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As for the “action”, this film was much more exciting than I’d been expecting. We’d all heard about how there are so few people in it & not much dialogue so I wasn’t expecting a ton of action even though it’s obviously about an accident that occurs while these people are in space. Gravity is very exciting! Heart-pounding action at times and the great kind where you feel like you’re almost a part of it and are experiencing it with the characters instead of just watching them on a (very big in my case) screen. I suppose this may lose a little something for those who decide to watch this on their TV for the first time. I’d be interested to see this at home when it’s out on DVD & see if it has the same effect on me. I’ll still enjoy the story but I wonder if you’ll be able to “lose” yourself in the film in the same way. So, yeah – try to watch this one in the cinema (or theater if you’re American).

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Is this film for everyone? No. This is why I’m enjoying this blogging thing – I know you’re all true film lovers (it takes commitment to run a movie blog!). Will the 22-year-old I work with who loves Michael Bay movies & only ever watches illegal bootlegs because the cinema “costs too much” like Gravity? Extremely unlikely. I’m already trying to prepare myself for the day he comes in & says something along the lines of “I watched Gravity. I didn’t like it. I was bored”. It will happen. Gravity wasn’t made for him. It was made for “us” – all us lovely movie blogger types who are maybe a little misunderstood at times because we really REALLY like movies and perhaps talk about them a bit too much when in the presence of those who don’t quite understand our fascination. Gravity is the kind of movie we wait for. We wait for movies like this while we sit through endless sequels and remakes because it’s all that’s usually on offer and because we forever live in the hope that one of them may actually be good. We suffer through these mediocre films because we’re sometimes given a pleasant surprise when one of them ends up being okay. And we sit through them because we know that sometimes, just sometimes, we’re rewarded with something like Gravity.

My Rating: 9/10

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Where does it rank?:

Movies I’ve Seen In 2013

Rush (2013) Review

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Rush (2013)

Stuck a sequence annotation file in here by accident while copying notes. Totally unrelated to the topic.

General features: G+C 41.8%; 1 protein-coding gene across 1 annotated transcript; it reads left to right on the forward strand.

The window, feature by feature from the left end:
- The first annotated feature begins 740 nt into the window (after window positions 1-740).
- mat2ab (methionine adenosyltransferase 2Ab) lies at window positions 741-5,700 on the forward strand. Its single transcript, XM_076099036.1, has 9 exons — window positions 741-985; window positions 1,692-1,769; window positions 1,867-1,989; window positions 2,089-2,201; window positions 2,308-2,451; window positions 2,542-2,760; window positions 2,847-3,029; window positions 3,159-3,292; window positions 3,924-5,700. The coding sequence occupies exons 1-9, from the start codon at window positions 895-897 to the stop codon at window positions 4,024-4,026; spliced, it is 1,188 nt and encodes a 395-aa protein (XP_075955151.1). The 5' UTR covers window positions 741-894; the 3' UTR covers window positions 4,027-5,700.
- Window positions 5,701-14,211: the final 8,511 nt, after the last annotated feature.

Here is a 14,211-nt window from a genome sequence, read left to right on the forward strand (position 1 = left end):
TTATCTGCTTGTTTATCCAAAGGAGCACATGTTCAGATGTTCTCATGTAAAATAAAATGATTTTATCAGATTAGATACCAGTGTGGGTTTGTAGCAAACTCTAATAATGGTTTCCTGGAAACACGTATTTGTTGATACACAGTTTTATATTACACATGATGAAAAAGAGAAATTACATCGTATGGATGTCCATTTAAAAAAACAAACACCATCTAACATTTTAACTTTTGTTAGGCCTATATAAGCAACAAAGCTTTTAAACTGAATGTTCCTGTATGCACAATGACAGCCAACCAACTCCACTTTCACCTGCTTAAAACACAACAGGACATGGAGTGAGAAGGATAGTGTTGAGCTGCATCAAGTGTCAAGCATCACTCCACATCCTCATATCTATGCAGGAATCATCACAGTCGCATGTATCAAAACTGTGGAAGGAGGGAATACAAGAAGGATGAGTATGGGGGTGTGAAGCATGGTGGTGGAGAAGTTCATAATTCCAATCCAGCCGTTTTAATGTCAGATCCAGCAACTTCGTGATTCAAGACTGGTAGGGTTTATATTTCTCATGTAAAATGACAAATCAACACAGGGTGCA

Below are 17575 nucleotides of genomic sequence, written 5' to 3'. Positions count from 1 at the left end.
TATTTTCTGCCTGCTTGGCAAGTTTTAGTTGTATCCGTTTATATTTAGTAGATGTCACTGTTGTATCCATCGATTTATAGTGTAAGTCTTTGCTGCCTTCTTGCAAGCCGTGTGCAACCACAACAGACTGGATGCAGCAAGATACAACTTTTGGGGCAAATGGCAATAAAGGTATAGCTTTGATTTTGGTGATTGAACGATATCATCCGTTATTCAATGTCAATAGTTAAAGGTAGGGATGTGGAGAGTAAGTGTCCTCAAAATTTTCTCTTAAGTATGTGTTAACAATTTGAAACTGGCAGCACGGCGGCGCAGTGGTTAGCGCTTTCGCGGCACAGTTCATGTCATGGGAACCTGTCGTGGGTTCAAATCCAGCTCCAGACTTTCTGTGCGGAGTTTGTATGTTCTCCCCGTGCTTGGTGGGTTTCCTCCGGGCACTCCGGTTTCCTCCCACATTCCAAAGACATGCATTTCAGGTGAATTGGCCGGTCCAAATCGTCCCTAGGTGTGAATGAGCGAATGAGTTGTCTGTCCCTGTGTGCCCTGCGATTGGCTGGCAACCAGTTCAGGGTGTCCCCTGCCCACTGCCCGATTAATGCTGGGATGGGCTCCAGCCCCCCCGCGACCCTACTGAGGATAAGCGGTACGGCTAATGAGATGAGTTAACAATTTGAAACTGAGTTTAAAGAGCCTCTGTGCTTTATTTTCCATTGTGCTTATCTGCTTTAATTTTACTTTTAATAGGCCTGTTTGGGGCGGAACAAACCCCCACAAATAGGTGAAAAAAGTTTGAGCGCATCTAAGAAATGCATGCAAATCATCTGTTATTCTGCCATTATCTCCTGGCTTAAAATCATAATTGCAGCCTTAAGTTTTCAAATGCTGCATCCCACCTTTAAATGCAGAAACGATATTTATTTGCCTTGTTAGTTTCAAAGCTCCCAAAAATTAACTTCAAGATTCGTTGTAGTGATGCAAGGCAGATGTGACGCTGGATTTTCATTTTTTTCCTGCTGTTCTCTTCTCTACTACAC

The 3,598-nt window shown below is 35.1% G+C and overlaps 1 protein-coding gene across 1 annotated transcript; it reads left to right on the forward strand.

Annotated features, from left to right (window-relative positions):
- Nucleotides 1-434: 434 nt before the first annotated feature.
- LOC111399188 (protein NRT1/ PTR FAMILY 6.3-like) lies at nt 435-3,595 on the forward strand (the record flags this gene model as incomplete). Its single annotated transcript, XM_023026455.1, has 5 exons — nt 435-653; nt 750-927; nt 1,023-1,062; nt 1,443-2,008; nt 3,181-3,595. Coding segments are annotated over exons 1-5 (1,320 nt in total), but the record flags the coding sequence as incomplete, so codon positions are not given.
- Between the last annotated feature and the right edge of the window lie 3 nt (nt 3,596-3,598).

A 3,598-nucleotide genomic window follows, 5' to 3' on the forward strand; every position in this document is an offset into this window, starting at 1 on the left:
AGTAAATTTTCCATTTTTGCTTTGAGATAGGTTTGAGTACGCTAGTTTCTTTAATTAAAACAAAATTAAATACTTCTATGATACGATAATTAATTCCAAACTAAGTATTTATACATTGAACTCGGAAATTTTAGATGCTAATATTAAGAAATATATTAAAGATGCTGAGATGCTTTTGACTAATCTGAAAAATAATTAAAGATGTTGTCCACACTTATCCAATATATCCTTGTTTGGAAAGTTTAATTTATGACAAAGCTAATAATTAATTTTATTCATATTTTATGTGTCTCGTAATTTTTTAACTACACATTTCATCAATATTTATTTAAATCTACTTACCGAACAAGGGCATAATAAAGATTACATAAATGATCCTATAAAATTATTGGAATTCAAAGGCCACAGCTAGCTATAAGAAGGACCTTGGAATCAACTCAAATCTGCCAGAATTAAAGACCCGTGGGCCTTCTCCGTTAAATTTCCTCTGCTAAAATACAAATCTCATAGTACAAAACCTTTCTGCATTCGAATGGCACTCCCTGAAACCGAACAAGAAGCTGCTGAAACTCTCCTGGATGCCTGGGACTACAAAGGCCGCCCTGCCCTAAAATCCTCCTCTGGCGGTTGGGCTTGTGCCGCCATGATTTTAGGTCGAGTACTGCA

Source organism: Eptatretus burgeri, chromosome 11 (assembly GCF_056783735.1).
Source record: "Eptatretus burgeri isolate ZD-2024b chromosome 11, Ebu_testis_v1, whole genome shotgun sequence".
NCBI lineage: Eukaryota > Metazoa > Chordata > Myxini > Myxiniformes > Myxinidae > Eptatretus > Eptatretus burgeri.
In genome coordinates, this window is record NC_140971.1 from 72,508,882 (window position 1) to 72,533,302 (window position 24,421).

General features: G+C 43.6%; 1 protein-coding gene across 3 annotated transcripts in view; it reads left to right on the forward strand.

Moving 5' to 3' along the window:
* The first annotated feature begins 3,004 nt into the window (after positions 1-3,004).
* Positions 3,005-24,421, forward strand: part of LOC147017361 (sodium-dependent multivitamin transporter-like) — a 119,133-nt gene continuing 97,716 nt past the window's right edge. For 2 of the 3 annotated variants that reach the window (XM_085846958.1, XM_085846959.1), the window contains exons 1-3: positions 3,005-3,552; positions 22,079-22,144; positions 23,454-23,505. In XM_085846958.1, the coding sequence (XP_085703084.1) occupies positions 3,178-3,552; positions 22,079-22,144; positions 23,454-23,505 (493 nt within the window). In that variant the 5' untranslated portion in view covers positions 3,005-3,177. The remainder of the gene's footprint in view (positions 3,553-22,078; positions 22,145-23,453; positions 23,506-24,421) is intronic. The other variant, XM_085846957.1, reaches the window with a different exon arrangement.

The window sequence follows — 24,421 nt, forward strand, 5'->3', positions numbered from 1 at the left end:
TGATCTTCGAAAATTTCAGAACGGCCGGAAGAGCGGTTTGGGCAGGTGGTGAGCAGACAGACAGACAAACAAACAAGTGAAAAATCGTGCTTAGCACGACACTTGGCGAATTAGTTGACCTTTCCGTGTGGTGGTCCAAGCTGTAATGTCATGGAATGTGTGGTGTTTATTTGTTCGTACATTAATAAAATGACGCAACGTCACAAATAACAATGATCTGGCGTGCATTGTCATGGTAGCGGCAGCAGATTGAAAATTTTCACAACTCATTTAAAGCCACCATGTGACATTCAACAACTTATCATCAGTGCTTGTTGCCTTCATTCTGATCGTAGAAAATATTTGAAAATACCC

Directed by Ron Howard

Screenplay: Peter Morgan

Starring:
Chris Hemsworth
Daniel Brühl
Olivia Wilde
Alexandra Maria Lara
Pierfrancesco Favino

Music: Hans Zimmer

Running time: 122 minutes

Plot Synopsis (via Wikipedia – I think everyone knows this):

Rush is a biographical action film directed by Ron Howard and written by Peter Morgan about the 1976 Formula One season and the rivalry between drivers James Hunt and Niki Lauda.

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Before I Start The Review:

I’ll start by saying I hate sports. All sports. Racing? Don’t care. James Hunt & Niki Lauda? I’d never even heard of them before this film and knew nothing of this famous rivalry. So do you think I actually liked this film? Oh my god – I absolutely loved it.

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And now I have to say this – 2013 has been a disappointing year for movies. We’ve either had movies that were lots of fun but had terrible scripts & cliche characters (Pacific Rim) or we’ve had inferior superhero films (Iron Man 3) with over the top action sucking the soul out of something that had the opportunity to be a fresh new start (Man Of Steel). We’ve had a magic film (Now You See Me) already done way better in past films (like The Prestige) and a sci-fi film (Oblivion) already done way better in past films (like the myriad of sci-fi classics Oblivion wanted to be). And never mind all the sequels, remakes, and usual lack of any original ideas from Hollywood. And then there was Oz The Great And Powerful – don’t get me started on that…

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So that leaves us with “based on a true story” films. Usually a safe bet but quite often lacking in “fun”. Being a movie lover, I hate feeling like I’ve been really negative about films lately (like I was in all the reviews listed above). So it’s with great pleasure that I can FINALLY say this: Rush was the most rewarding cinema-going experience I’ve had in a very long time and you’re now going to read absolutely nothing negative. 🙂

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My Opinion On Rush:

Obviously I can’t speak of the true story (although I’m certainly interested in knowing more now!) so I’ll only be discussing Rush as a film.

This story, although in many ways quite a simple story about a sports rivalry, is absolutely fascinating. No wonder they based a film on it and how on earth had I never heard a thing about it? (That “I hate all sports” thing, I guess). Clearly by my excitement you can see you don’t need to be a racing fan to enjoy this film – you just need to be human and have at least a little bit of a heart (mine is pretty tiny). If you ARE a racing fan, though, you still won’t be the slightest bit disappointed. Howard gets the perfect balance, I think, between emotional human drama & edge-of-your-seat racing action. In a way I wonder if it was slightly more exciting for someone like me who had no clue how any of the races would end. I’m actually very glad I didn’t read up on any of the true story before the film as it probably made watching it much more intense.